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Voting Vans --- REFINEMENT

Vans equipped with electronic voting machines could make scheduled stops at hospitals and rehab centers allowing people with disabilities to conveniently participate in the voting process.

Photo of Priyanka Kodikal

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Many people, especially those with some kind of disability, find it challenging to vote. Voting vans could help make the process more accessible and let the people actually experience voting. The vans, equipped with electronic voting systems, could make scheduled stops at hospitals, care centers, and special need schools, thereby giving people with special needs the opportunity to cast their ballots. The “Let the app suggest” concept could work well in this case. The vans would be staffed with a few poll workers and perhaps a security guard. The poll workers could work alongside the hospital/school staff to ensure the ballots are cast accurately and privately.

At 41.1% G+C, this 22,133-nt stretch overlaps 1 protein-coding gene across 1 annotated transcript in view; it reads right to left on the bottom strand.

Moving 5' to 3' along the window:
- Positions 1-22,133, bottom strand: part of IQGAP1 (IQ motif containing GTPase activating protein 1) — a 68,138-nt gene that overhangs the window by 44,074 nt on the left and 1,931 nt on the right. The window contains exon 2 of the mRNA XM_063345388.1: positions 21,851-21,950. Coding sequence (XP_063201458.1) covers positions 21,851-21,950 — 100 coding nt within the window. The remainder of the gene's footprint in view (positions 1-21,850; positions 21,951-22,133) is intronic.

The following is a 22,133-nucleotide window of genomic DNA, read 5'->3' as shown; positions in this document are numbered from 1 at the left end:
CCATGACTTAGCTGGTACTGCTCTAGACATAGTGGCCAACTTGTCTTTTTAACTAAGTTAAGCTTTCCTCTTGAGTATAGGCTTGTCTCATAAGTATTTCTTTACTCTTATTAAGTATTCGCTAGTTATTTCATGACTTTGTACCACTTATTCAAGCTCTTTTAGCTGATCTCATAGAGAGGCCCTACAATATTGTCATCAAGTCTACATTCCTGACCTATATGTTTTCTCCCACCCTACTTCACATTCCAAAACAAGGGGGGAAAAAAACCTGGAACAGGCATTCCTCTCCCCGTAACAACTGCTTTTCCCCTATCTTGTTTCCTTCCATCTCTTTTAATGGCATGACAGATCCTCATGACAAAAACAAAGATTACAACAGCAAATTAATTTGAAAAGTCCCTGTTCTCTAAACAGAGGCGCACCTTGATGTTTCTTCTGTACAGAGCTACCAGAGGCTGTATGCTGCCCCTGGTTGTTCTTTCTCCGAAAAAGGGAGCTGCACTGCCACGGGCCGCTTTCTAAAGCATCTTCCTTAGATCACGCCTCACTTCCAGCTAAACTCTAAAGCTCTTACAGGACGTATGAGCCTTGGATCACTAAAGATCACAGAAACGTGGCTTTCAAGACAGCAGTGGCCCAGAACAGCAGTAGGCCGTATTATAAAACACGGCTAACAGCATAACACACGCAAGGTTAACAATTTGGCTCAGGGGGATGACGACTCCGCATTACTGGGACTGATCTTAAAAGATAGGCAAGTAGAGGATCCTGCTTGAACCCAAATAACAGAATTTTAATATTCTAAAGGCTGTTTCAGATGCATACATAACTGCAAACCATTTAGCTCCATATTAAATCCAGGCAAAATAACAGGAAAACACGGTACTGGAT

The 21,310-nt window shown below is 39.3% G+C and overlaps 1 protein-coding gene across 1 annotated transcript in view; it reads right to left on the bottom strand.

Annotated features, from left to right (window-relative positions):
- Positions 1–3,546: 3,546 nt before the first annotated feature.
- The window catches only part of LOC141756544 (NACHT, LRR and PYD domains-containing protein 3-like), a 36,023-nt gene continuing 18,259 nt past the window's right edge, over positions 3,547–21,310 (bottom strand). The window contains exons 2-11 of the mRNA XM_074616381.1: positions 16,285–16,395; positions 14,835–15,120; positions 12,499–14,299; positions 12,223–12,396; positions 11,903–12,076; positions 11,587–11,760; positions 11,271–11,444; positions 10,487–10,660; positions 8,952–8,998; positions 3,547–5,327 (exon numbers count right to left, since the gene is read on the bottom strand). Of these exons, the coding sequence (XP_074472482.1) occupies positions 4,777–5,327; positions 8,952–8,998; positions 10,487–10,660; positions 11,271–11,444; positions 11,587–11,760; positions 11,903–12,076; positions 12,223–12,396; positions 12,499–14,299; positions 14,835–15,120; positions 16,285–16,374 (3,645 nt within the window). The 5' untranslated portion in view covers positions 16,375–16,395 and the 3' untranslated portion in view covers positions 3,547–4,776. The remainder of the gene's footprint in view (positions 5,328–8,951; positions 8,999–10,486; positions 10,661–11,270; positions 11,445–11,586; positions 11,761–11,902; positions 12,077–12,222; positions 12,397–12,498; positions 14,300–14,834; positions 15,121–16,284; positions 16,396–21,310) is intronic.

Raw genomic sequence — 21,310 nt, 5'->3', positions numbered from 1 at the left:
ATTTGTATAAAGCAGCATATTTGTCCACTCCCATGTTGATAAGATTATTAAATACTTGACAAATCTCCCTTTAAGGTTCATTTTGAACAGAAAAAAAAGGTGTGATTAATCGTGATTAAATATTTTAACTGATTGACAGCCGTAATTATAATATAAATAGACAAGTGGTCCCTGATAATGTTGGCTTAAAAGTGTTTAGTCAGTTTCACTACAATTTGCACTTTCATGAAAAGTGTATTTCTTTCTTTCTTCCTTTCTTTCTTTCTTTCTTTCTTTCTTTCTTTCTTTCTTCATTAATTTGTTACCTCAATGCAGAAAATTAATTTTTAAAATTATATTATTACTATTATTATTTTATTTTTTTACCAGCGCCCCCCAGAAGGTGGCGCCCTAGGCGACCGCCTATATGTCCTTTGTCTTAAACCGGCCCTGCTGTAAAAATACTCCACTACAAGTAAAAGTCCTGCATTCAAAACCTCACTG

Building the Van

One option is to build vans specifically for this concept. The vans would have fewer seats and more room to maneuver wheelchairs/scooters. The vans could actually have booth structures and temporarily fitted voting machines. The vans would feel more airy and comfortable. In addition to in-van voting, the poll workers could also carry a few EZ Ballots or laptops to help those who cannot make it to the van.


  • Booth structures to ensure privacy
  • Electronic voting machines (computers) with accessible keyboards
  • Headphones and mic
  • Wireless connection and location tracking device
  • EZ Ballots or laptops